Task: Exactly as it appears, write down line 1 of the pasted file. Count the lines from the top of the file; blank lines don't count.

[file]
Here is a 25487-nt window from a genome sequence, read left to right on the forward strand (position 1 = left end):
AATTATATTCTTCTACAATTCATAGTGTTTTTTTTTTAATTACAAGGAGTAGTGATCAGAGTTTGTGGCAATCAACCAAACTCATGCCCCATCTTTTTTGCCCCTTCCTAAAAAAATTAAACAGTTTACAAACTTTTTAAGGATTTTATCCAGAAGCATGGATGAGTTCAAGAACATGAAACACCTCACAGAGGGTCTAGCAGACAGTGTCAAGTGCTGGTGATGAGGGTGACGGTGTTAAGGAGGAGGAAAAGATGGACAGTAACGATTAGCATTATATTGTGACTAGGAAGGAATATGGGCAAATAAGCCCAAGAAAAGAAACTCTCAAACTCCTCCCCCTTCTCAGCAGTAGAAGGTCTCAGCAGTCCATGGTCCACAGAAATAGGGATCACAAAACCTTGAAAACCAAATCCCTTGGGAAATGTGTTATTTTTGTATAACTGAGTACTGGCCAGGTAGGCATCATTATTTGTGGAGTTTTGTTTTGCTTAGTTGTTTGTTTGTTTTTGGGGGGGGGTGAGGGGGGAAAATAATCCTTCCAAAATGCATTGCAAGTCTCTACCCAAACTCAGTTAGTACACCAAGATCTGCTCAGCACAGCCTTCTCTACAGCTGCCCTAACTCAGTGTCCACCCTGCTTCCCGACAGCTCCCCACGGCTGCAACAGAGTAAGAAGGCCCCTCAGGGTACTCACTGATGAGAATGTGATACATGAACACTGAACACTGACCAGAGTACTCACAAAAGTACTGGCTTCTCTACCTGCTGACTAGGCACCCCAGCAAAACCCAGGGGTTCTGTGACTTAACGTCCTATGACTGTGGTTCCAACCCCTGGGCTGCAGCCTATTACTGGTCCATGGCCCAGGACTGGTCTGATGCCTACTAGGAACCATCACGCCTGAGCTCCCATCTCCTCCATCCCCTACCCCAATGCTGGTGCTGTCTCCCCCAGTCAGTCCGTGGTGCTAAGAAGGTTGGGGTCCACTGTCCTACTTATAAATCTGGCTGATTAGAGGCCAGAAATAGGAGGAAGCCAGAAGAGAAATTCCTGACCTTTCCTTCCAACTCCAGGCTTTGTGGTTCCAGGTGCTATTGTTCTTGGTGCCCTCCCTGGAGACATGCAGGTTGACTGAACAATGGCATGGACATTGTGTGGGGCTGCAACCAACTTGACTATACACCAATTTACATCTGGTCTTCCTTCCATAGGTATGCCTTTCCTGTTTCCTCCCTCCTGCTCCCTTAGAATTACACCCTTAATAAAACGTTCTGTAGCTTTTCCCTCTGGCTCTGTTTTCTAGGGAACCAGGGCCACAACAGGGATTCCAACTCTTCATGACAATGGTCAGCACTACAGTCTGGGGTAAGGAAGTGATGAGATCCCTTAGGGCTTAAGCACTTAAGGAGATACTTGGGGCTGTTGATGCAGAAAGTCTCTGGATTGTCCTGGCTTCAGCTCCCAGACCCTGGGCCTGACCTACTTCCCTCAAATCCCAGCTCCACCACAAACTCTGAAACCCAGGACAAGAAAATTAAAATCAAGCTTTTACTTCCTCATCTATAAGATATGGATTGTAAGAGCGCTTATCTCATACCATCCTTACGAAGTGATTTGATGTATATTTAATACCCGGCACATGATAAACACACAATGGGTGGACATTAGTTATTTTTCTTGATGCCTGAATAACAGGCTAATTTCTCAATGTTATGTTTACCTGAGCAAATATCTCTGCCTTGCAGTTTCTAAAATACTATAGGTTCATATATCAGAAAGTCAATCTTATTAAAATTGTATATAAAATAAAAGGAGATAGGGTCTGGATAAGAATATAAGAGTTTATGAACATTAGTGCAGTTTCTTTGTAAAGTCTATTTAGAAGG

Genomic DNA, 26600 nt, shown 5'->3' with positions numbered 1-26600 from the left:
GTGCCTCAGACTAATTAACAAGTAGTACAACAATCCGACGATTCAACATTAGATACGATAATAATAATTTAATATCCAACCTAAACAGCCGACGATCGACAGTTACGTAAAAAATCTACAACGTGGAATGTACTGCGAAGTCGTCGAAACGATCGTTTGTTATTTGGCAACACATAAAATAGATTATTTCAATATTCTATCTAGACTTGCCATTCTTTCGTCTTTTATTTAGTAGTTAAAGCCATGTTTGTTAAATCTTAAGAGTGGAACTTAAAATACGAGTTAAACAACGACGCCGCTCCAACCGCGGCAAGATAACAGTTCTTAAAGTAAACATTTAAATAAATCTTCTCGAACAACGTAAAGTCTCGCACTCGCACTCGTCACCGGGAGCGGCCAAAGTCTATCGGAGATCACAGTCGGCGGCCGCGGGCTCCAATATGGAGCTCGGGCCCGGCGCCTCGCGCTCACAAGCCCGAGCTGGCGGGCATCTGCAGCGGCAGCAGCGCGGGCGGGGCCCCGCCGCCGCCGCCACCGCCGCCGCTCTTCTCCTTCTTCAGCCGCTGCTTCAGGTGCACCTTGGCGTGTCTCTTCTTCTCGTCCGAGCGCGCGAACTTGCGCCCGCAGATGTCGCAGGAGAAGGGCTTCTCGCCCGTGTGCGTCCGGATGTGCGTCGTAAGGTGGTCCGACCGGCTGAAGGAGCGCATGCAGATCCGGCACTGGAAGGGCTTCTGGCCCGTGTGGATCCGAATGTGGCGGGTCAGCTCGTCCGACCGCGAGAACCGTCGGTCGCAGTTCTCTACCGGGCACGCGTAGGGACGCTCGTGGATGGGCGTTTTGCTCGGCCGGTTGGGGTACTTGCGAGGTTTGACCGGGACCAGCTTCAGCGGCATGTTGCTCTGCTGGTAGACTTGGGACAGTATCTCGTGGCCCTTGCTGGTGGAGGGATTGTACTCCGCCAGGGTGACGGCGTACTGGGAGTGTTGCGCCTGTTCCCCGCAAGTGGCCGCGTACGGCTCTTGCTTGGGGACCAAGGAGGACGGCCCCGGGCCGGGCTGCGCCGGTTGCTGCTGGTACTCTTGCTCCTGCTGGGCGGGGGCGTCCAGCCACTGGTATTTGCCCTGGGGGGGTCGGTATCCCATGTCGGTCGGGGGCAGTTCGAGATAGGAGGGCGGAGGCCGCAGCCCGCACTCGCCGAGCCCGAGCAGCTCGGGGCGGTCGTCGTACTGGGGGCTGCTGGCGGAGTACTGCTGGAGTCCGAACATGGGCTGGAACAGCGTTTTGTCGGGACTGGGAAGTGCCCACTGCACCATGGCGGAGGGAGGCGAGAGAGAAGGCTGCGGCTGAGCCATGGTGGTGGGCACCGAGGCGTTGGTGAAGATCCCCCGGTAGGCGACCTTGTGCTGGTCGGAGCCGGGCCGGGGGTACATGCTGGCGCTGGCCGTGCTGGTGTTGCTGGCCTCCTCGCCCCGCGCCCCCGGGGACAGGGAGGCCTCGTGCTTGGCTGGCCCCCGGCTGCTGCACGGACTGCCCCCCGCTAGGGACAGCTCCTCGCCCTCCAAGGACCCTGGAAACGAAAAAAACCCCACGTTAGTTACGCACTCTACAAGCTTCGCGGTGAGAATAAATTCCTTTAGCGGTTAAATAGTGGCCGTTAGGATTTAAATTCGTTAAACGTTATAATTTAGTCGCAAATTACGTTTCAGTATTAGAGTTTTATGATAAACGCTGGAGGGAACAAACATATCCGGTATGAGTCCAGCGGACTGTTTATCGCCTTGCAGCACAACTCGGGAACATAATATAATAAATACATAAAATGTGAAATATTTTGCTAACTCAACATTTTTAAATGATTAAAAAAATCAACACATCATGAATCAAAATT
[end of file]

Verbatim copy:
Here is a 25487-nt window from a genome sequence, read left to right on the forward strand (position 1 = left end):